(Photos: Ford Motor Company) While there might be a little bit of disagreement, I’m calling the first-generation Chevrolet Lumina stock car the moment when NASCAR moved away from “stock” cars and turned to silhouette race cars that were cookie cutter and lacked any real identification past a stickered-on name callout on the car. You can look at 1980s racing and see Monte Carlos, Grand Prix, Regals, and Thunderbirds, no problem. But look at a race circa 1992 and all you see are very, very slight shape changes between Chevrolet, Ford, Oldsmobile and Buick…and you have to squint and really know what you are looking for to figure out which car you are looking at. NASCARs seemed to take on one form, the shell that debuted as the 1996 Ford Taurus. Nit-picking aside, that same shell seems to have been used on everything, and only nose and tail changes are made for any individuality’s sake.
But is that going to last much longer? Take a look at the replacement vehicle for Ford’s stable. Since the Fusion won’t survive Ford’s Carpocalypse model-cutting strategy, the car next in line is the Mustang. So far, it’s everything that NASCAR fans have complained against for decades now: it’s a two-door, rear-drive V8-powered model, all positive things. If you look at it dead from the front, you can’t mistake the Mustang design. In fact, until you get to the B-pillar, you can give designers credit for doing a great job…there’s even the door cut.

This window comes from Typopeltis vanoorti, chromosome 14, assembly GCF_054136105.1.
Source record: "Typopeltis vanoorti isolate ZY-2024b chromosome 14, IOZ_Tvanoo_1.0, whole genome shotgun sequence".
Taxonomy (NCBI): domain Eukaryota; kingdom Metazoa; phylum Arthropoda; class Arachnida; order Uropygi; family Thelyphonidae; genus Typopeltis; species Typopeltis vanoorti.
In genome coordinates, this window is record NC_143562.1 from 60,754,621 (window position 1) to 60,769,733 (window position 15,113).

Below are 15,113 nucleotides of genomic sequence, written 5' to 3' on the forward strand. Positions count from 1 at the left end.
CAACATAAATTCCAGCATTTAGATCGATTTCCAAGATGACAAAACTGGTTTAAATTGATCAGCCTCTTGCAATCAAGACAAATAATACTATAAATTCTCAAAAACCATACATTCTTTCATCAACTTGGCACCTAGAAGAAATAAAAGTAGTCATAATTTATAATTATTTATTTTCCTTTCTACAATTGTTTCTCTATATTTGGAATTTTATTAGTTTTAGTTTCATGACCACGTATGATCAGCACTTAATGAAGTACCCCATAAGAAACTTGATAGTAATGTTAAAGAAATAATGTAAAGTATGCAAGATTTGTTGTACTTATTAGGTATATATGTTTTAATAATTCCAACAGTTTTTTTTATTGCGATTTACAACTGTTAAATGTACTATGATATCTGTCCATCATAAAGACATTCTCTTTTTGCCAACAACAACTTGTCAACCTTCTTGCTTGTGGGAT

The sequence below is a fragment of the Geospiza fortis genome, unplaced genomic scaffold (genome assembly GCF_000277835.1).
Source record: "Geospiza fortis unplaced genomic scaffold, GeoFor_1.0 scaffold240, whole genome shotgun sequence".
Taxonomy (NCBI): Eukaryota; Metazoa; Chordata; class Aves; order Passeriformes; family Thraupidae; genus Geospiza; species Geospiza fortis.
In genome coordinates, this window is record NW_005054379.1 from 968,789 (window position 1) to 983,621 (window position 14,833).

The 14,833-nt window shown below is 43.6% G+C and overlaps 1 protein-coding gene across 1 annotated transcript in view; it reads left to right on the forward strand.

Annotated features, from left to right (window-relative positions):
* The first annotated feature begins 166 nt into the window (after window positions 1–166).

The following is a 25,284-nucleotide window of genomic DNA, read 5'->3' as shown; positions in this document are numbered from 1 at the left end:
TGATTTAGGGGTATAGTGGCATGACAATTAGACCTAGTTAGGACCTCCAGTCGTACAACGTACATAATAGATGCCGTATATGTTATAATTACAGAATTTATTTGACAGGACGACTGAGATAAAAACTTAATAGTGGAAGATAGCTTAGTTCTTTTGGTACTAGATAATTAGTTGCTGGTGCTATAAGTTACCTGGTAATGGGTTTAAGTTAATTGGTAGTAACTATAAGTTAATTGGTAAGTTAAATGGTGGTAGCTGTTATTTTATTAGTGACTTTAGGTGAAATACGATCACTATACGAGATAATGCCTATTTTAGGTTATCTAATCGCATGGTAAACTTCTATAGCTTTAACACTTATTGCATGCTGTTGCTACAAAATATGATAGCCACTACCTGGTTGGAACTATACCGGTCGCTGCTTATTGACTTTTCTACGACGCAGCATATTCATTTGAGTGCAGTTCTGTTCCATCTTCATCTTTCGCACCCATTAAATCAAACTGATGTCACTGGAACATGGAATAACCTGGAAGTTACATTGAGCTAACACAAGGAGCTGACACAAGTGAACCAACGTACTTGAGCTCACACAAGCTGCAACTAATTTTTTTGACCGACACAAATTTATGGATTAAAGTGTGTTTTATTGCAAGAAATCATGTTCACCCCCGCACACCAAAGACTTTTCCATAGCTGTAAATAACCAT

After the B-pillar, however, things quickly go back to the same NASCAR soap shape. And we’ve seen similar from the Chevrolet Camaro ZL-1 race car, and the upcoming Toyota Supra race car. From the front third or so, visual identity has returned, and not a moment too soon. But from the B-pillar back it’s a yawn-fest. Is it that hard to just bite the bullet and turn the cars into a V8 Supercars or touring car-style racer? Would that make any difference in whether or not you paid attention to the sport? Or is NASCAR too far gone for you?